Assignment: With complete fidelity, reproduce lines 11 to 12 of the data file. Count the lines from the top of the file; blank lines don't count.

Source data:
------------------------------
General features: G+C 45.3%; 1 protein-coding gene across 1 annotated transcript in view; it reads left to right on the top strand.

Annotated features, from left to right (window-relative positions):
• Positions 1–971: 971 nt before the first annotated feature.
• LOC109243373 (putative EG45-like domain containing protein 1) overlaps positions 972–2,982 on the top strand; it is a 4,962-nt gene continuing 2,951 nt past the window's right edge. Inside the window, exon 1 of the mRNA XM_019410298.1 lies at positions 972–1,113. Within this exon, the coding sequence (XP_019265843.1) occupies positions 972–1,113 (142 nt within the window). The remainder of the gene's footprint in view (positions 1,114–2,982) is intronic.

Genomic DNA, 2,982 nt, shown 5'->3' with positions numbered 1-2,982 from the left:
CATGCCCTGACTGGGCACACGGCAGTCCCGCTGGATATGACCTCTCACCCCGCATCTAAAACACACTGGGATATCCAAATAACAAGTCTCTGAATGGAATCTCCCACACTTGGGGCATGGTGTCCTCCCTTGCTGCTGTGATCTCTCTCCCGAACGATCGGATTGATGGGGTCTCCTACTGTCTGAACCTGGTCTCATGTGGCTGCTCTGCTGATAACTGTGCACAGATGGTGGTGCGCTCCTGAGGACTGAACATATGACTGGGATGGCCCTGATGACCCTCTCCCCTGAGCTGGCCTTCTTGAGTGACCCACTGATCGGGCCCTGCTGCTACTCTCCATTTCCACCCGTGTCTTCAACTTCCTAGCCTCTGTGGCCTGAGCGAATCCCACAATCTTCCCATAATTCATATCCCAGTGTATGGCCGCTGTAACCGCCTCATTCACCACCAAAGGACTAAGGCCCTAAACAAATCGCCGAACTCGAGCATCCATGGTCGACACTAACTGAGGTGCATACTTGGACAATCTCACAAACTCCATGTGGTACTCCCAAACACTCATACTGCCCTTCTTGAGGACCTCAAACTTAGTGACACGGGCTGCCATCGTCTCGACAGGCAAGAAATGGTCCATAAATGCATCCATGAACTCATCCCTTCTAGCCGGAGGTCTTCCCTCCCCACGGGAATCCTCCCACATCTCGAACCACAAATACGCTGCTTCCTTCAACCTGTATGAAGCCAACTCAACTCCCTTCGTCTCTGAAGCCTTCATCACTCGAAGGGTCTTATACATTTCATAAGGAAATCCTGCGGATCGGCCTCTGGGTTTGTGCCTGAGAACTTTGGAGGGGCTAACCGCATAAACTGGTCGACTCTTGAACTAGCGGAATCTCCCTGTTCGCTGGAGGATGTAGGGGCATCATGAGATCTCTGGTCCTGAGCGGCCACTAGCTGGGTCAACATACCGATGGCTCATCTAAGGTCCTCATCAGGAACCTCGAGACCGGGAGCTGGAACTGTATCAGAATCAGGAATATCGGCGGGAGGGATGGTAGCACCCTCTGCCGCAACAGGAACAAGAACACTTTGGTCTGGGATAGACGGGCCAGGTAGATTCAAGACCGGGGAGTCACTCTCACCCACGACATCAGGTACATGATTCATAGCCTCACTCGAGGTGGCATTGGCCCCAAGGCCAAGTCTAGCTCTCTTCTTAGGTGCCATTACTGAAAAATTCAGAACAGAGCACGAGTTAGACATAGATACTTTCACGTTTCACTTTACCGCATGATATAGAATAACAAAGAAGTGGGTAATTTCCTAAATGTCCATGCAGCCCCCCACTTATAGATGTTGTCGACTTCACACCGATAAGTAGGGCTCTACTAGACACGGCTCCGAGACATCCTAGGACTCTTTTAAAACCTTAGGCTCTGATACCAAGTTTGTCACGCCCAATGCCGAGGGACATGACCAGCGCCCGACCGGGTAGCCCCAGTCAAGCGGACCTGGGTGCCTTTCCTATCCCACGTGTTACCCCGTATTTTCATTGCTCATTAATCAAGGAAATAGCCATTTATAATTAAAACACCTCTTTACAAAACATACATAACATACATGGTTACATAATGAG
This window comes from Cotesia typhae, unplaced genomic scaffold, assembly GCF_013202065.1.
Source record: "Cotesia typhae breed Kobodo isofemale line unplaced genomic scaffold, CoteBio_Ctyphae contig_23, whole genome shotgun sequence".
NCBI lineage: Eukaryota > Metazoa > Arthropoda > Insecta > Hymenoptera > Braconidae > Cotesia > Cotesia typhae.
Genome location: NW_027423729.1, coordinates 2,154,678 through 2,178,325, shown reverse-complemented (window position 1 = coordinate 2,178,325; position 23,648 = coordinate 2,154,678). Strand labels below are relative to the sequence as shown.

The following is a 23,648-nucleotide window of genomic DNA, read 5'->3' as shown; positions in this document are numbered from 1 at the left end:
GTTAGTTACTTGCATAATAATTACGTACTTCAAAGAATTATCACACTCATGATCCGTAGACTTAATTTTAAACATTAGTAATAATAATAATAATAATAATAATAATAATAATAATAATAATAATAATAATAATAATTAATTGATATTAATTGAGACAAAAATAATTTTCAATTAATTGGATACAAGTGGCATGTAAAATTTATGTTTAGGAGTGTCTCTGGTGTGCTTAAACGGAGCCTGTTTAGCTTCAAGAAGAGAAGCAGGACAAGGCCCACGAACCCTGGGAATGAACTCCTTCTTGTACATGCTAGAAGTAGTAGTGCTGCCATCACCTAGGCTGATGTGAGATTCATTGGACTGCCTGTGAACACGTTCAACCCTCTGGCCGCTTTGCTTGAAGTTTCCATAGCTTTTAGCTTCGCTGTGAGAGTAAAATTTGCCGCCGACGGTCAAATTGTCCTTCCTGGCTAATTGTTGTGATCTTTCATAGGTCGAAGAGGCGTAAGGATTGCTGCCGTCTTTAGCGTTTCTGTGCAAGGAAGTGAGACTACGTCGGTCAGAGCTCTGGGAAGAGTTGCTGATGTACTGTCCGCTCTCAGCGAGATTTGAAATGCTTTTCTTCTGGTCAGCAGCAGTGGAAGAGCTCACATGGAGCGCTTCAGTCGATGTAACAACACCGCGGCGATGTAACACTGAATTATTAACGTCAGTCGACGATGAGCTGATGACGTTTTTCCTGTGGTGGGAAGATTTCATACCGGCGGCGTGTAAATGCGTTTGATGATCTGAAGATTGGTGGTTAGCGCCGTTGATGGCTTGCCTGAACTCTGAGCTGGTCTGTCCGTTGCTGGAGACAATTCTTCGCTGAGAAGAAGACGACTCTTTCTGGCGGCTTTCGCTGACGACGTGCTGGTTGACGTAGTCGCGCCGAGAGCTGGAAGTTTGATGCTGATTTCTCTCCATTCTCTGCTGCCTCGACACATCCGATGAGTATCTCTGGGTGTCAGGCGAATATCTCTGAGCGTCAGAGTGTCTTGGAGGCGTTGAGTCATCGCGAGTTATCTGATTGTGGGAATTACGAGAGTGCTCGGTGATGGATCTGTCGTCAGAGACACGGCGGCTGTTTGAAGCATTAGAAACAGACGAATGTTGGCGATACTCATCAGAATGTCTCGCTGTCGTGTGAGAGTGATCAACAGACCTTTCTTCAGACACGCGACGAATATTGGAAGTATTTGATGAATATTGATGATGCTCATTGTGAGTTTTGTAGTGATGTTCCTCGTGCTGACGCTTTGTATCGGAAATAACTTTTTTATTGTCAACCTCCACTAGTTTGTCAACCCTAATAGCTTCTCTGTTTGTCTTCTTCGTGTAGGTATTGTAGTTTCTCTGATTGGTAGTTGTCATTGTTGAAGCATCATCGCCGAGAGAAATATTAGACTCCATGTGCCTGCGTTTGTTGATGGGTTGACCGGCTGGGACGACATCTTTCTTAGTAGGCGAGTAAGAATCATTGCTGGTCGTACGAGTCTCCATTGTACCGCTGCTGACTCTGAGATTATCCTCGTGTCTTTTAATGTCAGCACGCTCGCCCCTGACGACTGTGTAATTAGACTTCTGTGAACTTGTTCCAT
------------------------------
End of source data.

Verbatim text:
The following is a 23,648-nucleotide window of genomic DNA, read 5'->3' as shown; positions in this document are numbered from 1 at the left end:
GTTAGTTACTTGCATAATAATTACGTACTTCAAAGAATTATCACACTCATGATCCGTAGACTTAATTTTAAACATTAGTAATAATAATAATAATAATAATAATAATAATAATAATAATAATAATAATAATAATAATTAATTGATATTAATTGAGACAAAAATAATTTTCAATTAATTGGATACAAGTGGCATGTAAAATTTATGTTTAGGAGTGTCTCTGGTGTGCTTAAACGGAGCCTGTTTAGCTTCAAGAAGAGAAGCAGGACAAGGCCCACGAACCCTGGGAATGAACTCCTTCTTGTACATGCTAGAAGTAGTAGTGCTGCCATCACCTAGGCTGATGTGAGATTCATTGGACTGCCTGTGAACACGTTCAACCCTCTGGCCGCTTTGCTTGAAGTTTCCATAGCTTTTAGCTTCGCTGTGAGAGTAAAATTTGCCGCCGACGGTCAAATTGTCCTTCCTGGCTAATTGTTGTGATCTTTCATAGGTCGAAGAGGCGTAAGGATTGCTGCCGTCTTTAGCGTTTCTGTGCAAGGAAGTGAGACTACGTCGGTCAGAGCTCTGGGAAGAGTTGCTGATGTACTGTCCGCTCTCAGCGAGATTTGAAATGCTTTTCTTCTGGTCAGCAGCAGTGGAAGAGCTCACATGGAGCGCTTCAGTCGATGTAACAACACCGCGGCGATGTAACACTGAATTATTAACGTCAGTCGACGATGAGCTGATGACGTTTTTCCTGTGGTGGGAAGATTTCATACCGGCGGCGTGTAAATGCGTTTGATGATCTGAAGATTGGTGGTTAGCGCCGTTGATGGCTTGCCTGAACTCTGAGCTGGTCTGTCCGTTGCTGGAGACAATTCTTCGCTGAGAAGAAGACGACTCTTTCTGGCGGCTTTCGCTGACGACGTGCTGGTTGACGTAGTCGCGCCGAGAGCTGGAAGTTTGATGCTGATTTCTCTCCATTCTCTGCTGCCTCGACACATCCGATGAGTATCTCTGGGTGTCAGGCGAATATCTCTGAGCGTCAGAGTGTCTTGGAGGCGTTGAGTCATCGCGAGTTATCTGATTGTGGGAATTACGAGAGTGCTCGGTGATGGATCTGTCGTCAGAGACACGGCGGCTGTTTGAAGCATTAGAAACAGACGAATGTTGGCGATACTCATCAGAATGTCTCGCTGTCGTGTGAGAGTGATCAACAGACCTTTCTTCAGACACGCGACGAATATTGGAAGTATTTGATGAATATTGATGATGCTCATTGTGAGTTTTGTAGTGATGTTCCTCGTGCTGACGCTTTGTATCGGAAATAACTTTTTTATTGTCAACCTCCACTAGTTTGTCAACCCTAATAGCTTCTCTGTTTGTCTTCTTCGTGTAGGTATTGTAGTTTCTCTGATTGGTAGTTGTCATTGTTGAAGCATCATCGCCGAGAGAAATATTAGACTCCATGTGCCTGCGTTTGTTGATGGGTTGACCGGCTGGGACGACATCTTTCTTAGTAGGCGAGTAAGAATCATTGCTGGTCGTACGAGTCTCCATTGTACCGCTGCTGACTCTGAGATTATCCTCGTGTCTTTTAATGTCAGCACGCTCGCCCCTGACGACTGTGTAATTAGACTTCTGTGAACTTGTTCCAT